But Jeenah says there is another reason African nations may be reluctant to support military intervention: In recent years, Africa has seen more foreign military intervention than any other continent.
 
"It is a history that is there, unfolding in front of us over the past couple of years," he said. "So the French involvement in West Africa, the French involvement in Mali, intervention in these countries, and of course Libya and the NATO bombing of Libya and NATO causing regime change in Libya, looms large in the memory of African states, of the African Union, and certainly of South Africa."
 
The Security Council is expected to debate the proposed British resolution soon, after the inspectors in Syria turn in their chemical weapons report.

You May Like

VOA Exclusive: Interview With Myanmar President Thein Sein

Thein Sein calls allegations that minority Muslim Rohingya are fleeing alleged torture in Rakhine state a media fabrication More

Video Better Protective Suit Sought for Ebola Caregivers

Current suit is uncomfortable, requires too many steps for removal, increasing chance of deadly contact with virus More

UN Rights Commission Investigates Eritrea

Three-member commission will start collecting first-hand information from victims and other witnesses in Switzerland and Italy next week More

This forum has been closed.
Comments
     
There are no comments in this forum. Be first and add one

Featured Videos

Your JavaScript is turned off or you have an old version of Adobe's Flash Player. Get the latest Flash player.
Ebola Economic Toll Stirs W. Africa Food Security Concernsi
X
November 19, 2014 11:39 PM
The World Bank said Wednesday that it expects the economic impact of the Ebola outbreak on the sub-Saharan economy to cost somewhere betweenf $3 billion to $4 billion - well below a previously-outlined worst-case scenario of $32 billion. Some economists, however, paint a gloomier picture - warning that the disruption to regional markets and trading is considerable. Henry Ridgwell reports from London.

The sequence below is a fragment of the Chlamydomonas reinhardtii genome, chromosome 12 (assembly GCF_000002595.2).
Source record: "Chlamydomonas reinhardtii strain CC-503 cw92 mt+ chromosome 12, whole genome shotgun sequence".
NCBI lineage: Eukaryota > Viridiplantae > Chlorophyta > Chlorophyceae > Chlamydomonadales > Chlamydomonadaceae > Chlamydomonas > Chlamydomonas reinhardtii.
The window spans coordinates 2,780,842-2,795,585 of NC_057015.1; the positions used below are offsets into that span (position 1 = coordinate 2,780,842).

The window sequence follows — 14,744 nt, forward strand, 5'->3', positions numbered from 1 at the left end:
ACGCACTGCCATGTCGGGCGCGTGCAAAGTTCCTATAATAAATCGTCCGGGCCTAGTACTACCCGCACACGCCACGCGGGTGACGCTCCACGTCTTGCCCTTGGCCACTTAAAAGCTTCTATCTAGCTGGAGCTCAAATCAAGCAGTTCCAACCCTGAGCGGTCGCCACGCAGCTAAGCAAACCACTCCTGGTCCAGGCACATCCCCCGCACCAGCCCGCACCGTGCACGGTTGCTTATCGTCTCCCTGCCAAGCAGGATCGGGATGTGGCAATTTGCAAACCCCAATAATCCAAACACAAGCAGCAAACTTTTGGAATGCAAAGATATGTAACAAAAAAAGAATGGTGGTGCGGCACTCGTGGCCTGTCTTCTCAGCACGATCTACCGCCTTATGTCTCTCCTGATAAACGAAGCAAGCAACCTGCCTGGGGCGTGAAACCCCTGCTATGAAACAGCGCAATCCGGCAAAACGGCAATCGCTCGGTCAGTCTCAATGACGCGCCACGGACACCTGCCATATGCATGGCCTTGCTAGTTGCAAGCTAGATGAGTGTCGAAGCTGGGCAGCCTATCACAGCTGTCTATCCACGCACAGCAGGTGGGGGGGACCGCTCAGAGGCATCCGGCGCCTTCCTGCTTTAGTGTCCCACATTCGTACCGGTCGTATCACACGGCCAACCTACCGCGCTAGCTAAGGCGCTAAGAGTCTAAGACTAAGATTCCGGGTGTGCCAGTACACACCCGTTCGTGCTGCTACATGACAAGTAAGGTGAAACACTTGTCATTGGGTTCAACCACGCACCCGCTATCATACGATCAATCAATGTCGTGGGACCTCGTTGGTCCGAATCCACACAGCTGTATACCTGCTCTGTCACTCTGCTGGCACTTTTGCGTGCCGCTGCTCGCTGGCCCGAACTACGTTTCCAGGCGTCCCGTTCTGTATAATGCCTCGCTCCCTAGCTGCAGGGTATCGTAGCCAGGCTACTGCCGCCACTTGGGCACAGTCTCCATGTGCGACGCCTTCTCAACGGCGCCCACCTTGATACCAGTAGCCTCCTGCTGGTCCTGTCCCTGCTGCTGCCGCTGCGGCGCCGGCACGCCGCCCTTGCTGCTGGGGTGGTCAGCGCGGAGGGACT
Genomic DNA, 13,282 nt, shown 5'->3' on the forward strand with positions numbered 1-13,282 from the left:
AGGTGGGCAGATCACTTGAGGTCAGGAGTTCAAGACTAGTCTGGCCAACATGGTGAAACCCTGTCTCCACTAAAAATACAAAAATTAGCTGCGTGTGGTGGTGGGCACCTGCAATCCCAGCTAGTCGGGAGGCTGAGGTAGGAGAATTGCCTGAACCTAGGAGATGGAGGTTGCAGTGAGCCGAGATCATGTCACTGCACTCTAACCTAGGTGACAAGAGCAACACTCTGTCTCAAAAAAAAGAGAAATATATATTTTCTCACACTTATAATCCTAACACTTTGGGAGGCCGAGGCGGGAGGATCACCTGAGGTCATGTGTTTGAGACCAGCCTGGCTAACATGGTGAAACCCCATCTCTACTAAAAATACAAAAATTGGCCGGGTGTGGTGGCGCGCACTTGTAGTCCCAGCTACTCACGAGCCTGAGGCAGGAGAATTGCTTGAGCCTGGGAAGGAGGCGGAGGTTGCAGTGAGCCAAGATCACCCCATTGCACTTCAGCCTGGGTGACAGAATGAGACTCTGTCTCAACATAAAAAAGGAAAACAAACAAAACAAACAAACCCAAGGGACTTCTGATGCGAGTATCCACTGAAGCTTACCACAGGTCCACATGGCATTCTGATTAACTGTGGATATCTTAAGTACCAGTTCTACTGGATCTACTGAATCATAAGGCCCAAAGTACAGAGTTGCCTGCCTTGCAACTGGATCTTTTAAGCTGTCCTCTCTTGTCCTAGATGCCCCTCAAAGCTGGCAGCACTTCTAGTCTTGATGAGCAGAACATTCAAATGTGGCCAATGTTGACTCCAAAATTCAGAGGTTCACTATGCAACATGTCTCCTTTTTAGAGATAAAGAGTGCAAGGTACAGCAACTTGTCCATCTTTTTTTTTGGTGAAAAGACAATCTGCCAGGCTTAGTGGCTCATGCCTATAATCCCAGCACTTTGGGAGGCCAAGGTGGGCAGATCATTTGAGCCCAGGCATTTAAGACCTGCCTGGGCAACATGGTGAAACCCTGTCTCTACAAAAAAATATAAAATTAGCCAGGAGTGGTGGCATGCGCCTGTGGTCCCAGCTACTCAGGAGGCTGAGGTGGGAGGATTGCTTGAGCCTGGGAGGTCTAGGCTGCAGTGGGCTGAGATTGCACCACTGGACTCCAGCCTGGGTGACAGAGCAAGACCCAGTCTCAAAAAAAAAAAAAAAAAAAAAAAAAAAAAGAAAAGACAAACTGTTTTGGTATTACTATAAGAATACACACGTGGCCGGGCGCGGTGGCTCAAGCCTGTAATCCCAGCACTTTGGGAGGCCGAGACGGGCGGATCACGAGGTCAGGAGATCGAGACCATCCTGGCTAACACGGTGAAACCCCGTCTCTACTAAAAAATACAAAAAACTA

Video

Video Ebola Economic Toll Stirs W. Africa Food Security Concerns

The World Bank said Wednesday that it expects the economic impact of the Ebola outbreak on the sub-Saharan economy to cost somewhere betweenf $3 billion to $4 billion - well below a previously-outlined worst-case scenario of $32 billion. Some economists, however, paint a gloomier picture - warning that the disruption to regional markets and trading is considerable. Henry Ridgwell reports from London.
Video

Video Mexico Protests Escalate Over Disappearances

Protests in Mexico over 43 students missing since September continue to escalate, reflecting growing anger among Mexicans about a political system they view as corrupt, and increasingly tainted by the drug trade. Mounting outrage over the disappearances is now focused on the government of President Enrique Pena Nieto, accused of not doing enough to end insecurity in the country. More from VOA's Victoria Macchi.